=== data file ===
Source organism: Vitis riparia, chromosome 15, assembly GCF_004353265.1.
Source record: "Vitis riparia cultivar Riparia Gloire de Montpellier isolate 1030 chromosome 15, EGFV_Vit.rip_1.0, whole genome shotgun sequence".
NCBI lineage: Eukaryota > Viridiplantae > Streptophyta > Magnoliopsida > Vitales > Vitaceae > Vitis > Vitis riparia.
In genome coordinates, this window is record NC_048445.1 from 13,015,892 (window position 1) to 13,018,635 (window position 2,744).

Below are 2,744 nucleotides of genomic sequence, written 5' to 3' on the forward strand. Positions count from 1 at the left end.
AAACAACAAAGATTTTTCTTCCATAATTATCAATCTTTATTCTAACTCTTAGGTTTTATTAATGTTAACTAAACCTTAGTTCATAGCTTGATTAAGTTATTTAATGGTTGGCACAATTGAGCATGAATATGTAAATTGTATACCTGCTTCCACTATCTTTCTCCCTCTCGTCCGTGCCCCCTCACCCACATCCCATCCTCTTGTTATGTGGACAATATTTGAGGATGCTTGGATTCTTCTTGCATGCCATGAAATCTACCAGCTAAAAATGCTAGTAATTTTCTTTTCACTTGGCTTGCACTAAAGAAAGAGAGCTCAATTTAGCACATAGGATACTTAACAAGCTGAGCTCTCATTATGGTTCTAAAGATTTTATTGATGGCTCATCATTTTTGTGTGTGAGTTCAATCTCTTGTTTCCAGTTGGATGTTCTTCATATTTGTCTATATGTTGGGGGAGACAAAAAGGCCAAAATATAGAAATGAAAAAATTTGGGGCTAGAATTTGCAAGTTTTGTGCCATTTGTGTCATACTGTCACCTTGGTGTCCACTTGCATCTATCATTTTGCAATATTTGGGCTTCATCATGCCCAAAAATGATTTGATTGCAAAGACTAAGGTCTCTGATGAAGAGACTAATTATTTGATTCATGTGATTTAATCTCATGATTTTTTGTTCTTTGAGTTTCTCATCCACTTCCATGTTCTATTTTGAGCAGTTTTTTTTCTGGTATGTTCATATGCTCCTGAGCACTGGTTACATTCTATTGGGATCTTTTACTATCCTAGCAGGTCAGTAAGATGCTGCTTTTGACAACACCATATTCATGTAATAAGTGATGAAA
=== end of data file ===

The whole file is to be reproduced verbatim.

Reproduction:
Source organism: Vitis riparia, chromosome 15, assembly GCF_004353265.1.
Source record: "Vitis riparia cultivar Riparia Gloire de Montpellier isolate 1030 chromosome 15, EGFV_Vit.rip_1.0, whole genome shotgun sequence".
NCBI lineage: Eukaryota > Viridiplantae > Streptophyta > Magnoliopsida > Vitales > Vitaceae > Vitis > Vitis riparia.
In genome coordinates, this window is record NC_048445.1 from 13,015,892 (window position 1) to 13,018,635 (window position 2,744).

Below are 2,744 nucleotides of genomic sequence, written 5' to 3' on the forward strand. Positions count from 1 at the left end.
AAACAACAAAGATTTTTCTTCCATAATTATCAATCTTTATTCTAACTCTTAGGTTTTATTAATGTTAACTAAACCTTAGTTCATAGCTTGATTAAGTTATTTAATGGTTGGCACAATTGAGCATGAATATGTAAATTGTATACCTGCTTCCACTATCTTTCTCCCTCTCGTCCGTGCCCCCTCACCCACATCCCATCCTCTTGTTATGTGGACAATATTTGAGGATGCTTGGATTCTTCTTGCATGCCATGAAATCTACCAGCTAAAAATGCTAGTAATTTTCTTTTCACTTGGCTTGCACTAAAGAAAGAGAGCTCAATTTAGCACATAGGATACTTAACAAGCTGAGCTCTCATTATGGTTCTAAAGATTTTATTGATGGCTCATCATTTTTGTGTGTGAGTTCAATCTCTTGTTTCCAGTTGGATGTTCTTCATATTTGTCTATATGTTGGGGGAGACAAAAAGGCCAAAATATAGAAATGAAAAAATTTGGGGCTAGAATTTGCAAGTTTTGTGCCATTTGTGTCATACTGTCACCTTGGTGTCCACTTGCATCTATCATTTTGCAATATTTGGGCTTCATCATGCCCAAAAATGATTTGATTGCAAAGACTAAGGTCTCTGATGAAGAGACTAATTATTTGATTCATGTGATTTAATCTCATGATTTTTTGTTCTTTGAGTTTCTCATCCACTTCCATGTTCTATTTTGAGCAGTTTTTTTTCTGGTATGTTCATATGCTCCTGAGCACTGGTTACATTCTATTGGGATCTTTTACTATCCTAGCAGGTCAGTAAGATGCTGCTTTTGACAACACCATATTCATGTAATAAGTGATGAAA